Taking Out the Tooth, but Protecting the Jawbone
- Posted on: Jun 15 2017
Many people have had a tooth extracted. For teens, it may be due to overcrowding before the placement of orthodontic devices. For others, the tooth may be overly damaged from trauma or have too much decay to save it.
But Dr. Miller goes beyond simply providing the extraction. He also plans for the future of that area of the patient’s mouth. He does this by preserving the jawbone where the tooth was extracted. Bone preservation can make a huge difference in the future placement of an implant, or in just preserving jawbone mass.
What is bone preservation?
Most people don’t know this, but as soon as a tooth is removed the jawbone beneath it begins to atrophy. This is because of an energy crisis of sorts. Extensive force is generated when a person bites or chews with his or her teeth. That energy moves down through the teeth into the jawbone beneath them. It is this energy that stimulates the jawbone to continually build new jawbone cells to replace old cells. This process keeps the jawbone in a continual state of cell replacement, which is the basis of healthy bone mass.
But when a tooth, or even worse a series of teeth, is missing that energy isn’t delivered through the teeth into the jawbone. That’s why the jawbone begins to deteriorate. If this process continues, the person begins to lose bone mass. That’s why a person who has been missing most or all of their teeth for some time appear as if their lower face has collapsed inwards. The jawbone has seriously deteriorated.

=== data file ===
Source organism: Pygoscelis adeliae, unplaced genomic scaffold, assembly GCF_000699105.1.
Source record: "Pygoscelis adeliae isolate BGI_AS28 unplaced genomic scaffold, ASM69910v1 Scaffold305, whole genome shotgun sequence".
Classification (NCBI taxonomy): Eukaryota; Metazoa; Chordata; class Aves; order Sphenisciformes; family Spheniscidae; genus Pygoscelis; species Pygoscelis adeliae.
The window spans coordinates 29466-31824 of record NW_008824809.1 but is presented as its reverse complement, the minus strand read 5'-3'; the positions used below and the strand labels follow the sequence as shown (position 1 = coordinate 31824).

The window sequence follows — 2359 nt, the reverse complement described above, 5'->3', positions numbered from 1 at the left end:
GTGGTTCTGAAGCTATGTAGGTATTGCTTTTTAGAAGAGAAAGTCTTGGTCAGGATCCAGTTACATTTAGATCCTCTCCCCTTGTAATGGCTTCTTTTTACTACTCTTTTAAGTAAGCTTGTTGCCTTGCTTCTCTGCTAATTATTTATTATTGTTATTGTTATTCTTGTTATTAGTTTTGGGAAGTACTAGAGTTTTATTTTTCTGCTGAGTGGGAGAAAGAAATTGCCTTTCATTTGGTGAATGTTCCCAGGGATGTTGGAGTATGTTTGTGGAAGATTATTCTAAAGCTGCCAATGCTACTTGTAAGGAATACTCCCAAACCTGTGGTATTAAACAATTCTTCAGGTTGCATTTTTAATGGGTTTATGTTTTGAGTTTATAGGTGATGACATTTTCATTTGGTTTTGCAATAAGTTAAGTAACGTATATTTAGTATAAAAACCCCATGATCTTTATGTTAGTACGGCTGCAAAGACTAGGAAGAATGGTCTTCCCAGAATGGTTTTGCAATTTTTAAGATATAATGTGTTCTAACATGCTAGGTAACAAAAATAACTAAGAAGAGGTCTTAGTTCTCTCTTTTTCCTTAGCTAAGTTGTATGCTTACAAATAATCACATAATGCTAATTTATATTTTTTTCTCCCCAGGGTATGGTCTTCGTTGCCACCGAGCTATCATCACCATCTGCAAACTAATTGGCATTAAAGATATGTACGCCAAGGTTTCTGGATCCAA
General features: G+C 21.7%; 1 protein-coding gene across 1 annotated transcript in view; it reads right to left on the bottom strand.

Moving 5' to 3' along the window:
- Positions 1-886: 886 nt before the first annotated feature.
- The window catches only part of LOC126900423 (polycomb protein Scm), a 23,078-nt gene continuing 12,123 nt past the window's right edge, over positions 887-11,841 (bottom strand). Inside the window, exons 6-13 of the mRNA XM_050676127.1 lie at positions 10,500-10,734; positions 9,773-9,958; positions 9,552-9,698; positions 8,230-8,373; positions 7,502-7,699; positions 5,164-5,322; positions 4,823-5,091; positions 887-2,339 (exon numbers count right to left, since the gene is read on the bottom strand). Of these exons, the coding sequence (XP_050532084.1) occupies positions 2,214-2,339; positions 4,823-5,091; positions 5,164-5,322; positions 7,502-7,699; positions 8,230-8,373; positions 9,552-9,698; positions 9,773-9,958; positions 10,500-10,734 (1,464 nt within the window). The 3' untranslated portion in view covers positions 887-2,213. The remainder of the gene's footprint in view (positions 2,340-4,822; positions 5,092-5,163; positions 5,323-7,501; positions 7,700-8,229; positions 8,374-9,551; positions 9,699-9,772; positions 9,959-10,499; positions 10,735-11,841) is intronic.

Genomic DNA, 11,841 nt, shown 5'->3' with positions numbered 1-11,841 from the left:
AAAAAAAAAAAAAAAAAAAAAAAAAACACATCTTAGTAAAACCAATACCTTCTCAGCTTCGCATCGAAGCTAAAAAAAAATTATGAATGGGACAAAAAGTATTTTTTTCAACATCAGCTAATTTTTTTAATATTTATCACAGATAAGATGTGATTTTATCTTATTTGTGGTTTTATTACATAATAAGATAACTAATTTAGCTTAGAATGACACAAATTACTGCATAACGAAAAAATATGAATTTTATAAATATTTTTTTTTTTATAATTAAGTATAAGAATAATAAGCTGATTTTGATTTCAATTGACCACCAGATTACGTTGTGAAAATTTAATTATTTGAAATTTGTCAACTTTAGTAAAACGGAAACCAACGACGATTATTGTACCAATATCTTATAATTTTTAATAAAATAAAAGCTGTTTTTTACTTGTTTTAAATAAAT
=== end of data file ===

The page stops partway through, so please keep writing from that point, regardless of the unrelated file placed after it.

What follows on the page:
To head off that process, in most cases of extraction, Dr. Miller immediately places a bone preservation graft into the hole in the jawbone that the tooth root formerly occupied. This sets up the jawbone in that area for the future. Whether that future is the placement of a dental implant, or just to stem bone loss, this regeneration grafting keeps the bone mass healthy.
How does bone preservation work?
If the patient has an extraction, obviously the gum tissue is already open down into the jawbone. But if the tooth has been missing for an extended period, Dr. Miller makes a small incision in the gum and gently pulls the gum away from the bone. Next, he places regenerative bone grafting material into the hole occupied by the tooth root. In addition to the grafting material, Dr. Miller adds platelet-rich protein to stimulate growth and promote healing. From there, your body takes over, forming the healthy bone mass that will support a dental implant when placed.
Here’s what healthy regenerated bone mass does:
- It lays the groundwork for future dental restorations, particularly dental implants.
- It improves the longevity of future dental implants.
- It overcomes bone loss caused by periodontal disease.
- It improves facial support and prevents bone atrophy.
- It improves function, appearance, and confidence.
If you need a tooth pulled, or wonder about a tooth that has been missing for some time, give Dr. Miller a call at 503-640-9310. His expertise in bone regeneration could make your future oral health a much healthier proposition.
Posted in: Dental Implants